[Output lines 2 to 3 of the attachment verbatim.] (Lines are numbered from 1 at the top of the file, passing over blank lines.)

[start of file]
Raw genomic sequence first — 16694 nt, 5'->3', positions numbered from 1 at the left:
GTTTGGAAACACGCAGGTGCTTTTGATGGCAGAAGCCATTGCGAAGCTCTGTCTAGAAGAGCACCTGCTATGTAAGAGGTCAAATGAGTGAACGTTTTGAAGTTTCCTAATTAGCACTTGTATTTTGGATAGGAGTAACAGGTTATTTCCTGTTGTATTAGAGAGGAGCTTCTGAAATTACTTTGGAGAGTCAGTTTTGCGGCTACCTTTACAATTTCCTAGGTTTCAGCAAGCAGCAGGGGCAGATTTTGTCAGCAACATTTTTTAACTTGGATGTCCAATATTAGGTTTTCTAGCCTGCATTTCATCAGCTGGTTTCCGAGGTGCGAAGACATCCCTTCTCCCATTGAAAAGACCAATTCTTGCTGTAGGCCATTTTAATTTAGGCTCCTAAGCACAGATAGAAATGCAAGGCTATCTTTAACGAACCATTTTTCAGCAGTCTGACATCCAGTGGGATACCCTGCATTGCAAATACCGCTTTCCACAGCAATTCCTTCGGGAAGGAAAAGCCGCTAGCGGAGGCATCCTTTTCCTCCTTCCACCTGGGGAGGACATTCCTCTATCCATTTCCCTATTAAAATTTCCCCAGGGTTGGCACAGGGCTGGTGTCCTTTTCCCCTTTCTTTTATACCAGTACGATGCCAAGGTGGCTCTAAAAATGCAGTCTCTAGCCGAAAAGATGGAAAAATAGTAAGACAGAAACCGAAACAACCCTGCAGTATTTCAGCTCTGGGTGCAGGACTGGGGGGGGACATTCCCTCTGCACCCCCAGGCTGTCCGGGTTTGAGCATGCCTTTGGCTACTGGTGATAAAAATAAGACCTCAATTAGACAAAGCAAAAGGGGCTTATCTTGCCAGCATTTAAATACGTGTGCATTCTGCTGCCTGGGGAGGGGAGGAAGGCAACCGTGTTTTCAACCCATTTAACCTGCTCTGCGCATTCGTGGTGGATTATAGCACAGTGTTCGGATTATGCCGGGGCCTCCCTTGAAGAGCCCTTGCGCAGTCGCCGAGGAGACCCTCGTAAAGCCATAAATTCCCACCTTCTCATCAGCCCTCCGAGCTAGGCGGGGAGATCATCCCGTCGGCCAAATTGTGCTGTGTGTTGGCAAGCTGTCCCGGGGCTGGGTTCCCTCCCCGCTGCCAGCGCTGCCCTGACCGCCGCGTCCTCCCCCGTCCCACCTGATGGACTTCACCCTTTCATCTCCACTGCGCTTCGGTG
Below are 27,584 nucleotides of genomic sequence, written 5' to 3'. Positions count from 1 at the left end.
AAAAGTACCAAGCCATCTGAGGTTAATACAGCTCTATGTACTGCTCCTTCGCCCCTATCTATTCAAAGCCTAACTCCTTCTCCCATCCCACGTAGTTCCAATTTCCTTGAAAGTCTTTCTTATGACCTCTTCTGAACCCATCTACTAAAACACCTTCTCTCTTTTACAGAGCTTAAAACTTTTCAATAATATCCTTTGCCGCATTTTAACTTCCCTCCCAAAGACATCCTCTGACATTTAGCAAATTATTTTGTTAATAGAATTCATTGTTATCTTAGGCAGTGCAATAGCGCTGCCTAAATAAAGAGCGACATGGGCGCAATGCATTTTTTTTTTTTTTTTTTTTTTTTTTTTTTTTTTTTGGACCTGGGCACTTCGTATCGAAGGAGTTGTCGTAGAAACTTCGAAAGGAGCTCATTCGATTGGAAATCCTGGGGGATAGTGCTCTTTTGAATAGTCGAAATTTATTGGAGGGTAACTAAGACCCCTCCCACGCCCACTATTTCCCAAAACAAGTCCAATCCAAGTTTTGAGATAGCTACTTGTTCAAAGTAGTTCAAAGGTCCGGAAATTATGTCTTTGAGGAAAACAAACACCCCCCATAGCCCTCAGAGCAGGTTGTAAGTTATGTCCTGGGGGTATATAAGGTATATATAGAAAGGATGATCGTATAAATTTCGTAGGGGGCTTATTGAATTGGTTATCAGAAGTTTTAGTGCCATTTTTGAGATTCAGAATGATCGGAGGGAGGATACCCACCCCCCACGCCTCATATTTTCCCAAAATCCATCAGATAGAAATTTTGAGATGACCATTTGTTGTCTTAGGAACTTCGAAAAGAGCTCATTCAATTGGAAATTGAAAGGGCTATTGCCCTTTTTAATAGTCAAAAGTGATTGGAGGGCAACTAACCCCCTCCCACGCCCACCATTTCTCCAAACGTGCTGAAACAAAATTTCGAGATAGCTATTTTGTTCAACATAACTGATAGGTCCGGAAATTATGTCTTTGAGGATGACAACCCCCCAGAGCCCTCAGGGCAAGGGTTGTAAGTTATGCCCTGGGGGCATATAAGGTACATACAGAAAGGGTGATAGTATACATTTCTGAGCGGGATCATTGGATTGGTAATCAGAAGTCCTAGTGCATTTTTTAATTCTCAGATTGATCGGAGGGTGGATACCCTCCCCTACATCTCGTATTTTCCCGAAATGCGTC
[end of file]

GTTTGGAAACACGCAGGTGCTTTTGATGGCAGAAGCCATTGCGAAGCTCTGTCTAGAAGAGCACCTGCTATGTAAGAGGTCAAATGAGTGAACGTTTTGAAGTTTCCTAATTAGCACTTGTATTTTGGATAGGAGTAACAGGTTATTTCCTGTTGTATTAGAGAGGAGCTTCTGAAATTACTTTGGAGAGTCAGTTTTGCGGCTACCTTTACAATTTCCTAGGTTTCAGCAAGCAGCAGGGGCAGATTTTGTCAGCAACATTTTTTAACTTGGATGTCCAATATTAGGTTTTCTAGCCTGCATTTCATCAGCTGGTTTCCGAGGTGCGAAGACATCCCTTCTCCCATTGAAAAGACCAATTCTTGCTGTAGGCCATTTTAATTTAGGCTCCTAAGCACAGATAGAAATGCAAGGCTATCTTTAACGAACCATTTTTCAGCAGTCTGACATCCAGTGGGATACCCTGCATTGCAAATACCGCTTTCCACAGCAATTCCTTCGGGAAGGAAAAGCCGCTAGCGGAGGCATCCTTTTCCTCCTTCCACCTGGGGAGGACATTCCTCTATCCATTTCCCTATTAAAATTTCCCCAGGGTTGGCACAGGGCTGGTGTCCTTTTCCCCTTTCTTTTATACCAGTACGATGCCAAGGTGGCTCTAAAAATGCAGTCTCTAGCCGAAAAGATGGAAAAATAGTAAGACAGAAACCGAAACAACCCTGCAGTATTTCAGCTCTGGGTGCAGGACTGGGGGGGGACATTCCCTCTGCACCCCCAGGCTGTCCGGGTTTGAGCATGCCTTTGGCTACTGGTGATAAAAATAAGACCTCAATTAGACAAAGCAAAAGGGGCTTATCTTGCCAGCATTTAAATACGTGTGCATTCTGCTGCCTGGGGAGGGGAGGAAGGCAACCGTGTTTTCAACCCATTTAACCTGCTCTGCGCATTCGTGGTGGATTATAGCACAGTGTTCGGATTATGCCGGGGCCTCCCTTGAAGAGCCCTTGCGCAGTCGCCGAGGAGACCCTCGTAAAGCCATAAATTCCCACCTTCTCATCAGCCCTCCGAGCTAGGCGGGGAGATCATCCCGTCGGCCAAATTGTGCTGTGTGTTGGCAAGCTGTCCCGGGGCTGGGTTCCCTCCCCGCTGCCAGCGCTGCCCTGACCGCCGCGTCCTCCCCCGTCCCACCTGATGGACTTCACCCTTTCATCTCCACTGCGCTTCGGTG
Below are 27,584 nucleotides of genomic sequence, written 5' to 3'. Positions count from 1 at the left end.